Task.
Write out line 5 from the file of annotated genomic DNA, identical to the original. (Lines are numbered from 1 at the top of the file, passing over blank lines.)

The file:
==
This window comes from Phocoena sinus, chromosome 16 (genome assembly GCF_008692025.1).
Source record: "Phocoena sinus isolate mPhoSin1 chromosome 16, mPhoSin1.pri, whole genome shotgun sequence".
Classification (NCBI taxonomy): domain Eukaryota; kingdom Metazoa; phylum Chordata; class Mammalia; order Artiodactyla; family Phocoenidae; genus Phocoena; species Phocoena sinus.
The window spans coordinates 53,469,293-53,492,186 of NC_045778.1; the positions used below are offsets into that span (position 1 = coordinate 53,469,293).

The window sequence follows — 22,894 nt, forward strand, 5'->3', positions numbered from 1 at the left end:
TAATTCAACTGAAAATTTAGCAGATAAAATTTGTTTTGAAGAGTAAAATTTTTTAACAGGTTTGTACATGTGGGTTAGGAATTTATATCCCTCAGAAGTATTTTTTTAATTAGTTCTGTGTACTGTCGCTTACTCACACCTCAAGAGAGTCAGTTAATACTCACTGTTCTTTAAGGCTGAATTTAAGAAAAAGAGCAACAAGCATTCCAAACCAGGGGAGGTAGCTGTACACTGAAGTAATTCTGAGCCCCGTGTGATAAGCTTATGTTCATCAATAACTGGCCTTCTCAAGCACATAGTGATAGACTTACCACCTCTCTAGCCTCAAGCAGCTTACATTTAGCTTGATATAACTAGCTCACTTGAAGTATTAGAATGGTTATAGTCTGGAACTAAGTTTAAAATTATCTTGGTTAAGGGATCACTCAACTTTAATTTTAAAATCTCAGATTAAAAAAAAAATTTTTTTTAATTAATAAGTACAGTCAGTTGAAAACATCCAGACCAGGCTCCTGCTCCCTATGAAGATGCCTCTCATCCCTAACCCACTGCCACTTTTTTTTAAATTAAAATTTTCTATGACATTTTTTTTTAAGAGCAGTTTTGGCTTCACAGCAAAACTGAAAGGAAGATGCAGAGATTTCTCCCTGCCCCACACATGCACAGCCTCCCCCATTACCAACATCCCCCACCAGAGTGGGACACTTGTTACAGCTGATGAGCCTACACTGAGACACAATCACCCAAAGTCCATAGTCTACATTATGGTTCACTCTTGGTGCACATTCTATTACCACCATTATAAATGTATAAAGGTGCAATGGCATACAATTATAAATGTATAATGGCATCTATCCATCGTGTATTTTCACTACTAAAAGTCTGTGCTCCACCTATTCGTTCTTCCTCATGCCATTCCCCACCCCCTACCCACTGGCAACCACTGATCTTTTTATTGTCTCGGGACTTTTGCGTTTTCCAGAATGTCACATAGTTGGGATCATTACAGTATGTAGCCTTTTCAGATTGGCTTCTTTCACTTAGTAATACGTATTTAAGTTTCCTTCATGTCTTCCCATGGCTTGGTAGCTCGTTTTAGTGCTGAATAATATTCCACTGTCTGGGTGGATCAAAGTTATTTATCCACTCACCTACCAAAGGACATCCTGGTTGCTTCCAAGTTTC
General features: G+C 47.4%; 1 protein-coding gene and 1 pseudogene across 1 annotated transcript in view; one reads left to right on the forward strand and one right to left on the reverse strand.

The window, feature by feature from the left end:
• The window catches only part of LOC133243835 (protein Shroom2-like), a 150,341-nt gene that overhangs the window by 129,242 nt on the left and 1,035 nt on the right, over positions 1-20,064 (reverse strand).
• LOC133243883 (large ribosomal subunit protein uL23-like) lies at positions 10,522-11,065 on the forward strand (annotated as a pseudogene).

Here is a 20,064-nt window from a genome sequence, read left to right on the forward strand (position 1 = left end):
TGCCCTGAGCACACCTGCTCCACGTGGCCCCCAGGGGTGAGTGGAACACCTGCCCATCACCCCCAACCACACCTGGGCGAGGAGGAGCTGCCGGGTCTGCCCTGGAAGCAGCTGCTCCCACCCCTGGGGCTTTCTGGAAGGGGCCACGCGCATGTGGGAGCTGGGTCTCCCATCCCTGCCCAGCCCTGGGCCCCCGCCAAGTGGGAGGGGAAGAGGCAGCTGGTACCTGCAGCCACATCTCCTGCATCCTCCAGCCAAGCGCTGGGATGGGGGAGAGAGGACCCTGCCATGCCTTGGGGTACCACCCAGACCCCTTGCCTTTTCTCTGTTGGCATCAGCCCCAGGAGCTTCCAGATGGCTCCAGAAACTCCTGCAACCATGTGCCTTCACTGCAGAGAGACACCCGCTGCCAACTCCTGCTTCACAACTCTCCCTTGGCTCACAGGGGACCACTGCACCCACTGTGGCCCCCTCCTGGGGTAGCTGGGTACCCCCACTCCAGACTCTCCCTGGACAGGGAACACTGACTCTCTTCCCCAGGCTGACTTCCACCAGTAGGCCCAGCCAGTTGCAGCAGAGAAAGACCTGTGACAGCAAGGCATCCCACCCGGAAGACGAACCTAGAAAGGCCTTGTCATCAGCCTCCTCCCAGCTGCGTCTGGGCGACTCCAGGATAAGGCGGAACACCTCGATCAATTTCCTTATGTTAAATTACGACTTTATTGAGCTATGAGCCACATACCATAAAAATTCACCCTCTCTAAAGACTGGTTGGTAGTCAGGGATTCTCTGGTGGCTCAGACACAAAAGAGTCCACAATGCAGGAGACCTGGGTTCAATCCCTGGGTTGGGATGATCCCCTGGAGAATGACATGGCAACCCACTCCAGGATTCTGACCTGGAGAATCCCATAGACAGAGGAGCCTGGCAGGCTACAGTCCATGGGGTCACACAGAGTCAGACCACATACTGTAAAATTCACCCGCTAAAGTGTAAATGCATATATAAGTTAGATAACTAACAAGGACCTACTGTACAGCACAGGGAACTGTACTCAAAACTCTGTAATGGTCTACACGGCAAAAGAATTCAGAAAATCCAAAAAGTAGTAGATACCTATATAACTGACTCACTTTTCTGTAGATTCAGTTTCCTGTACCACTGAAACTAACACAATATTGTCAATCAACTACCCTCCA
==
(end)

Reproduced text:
The window sequence follows — 22,894 nt, forward strand, 5'->3', positions numbered from 1 at the left end: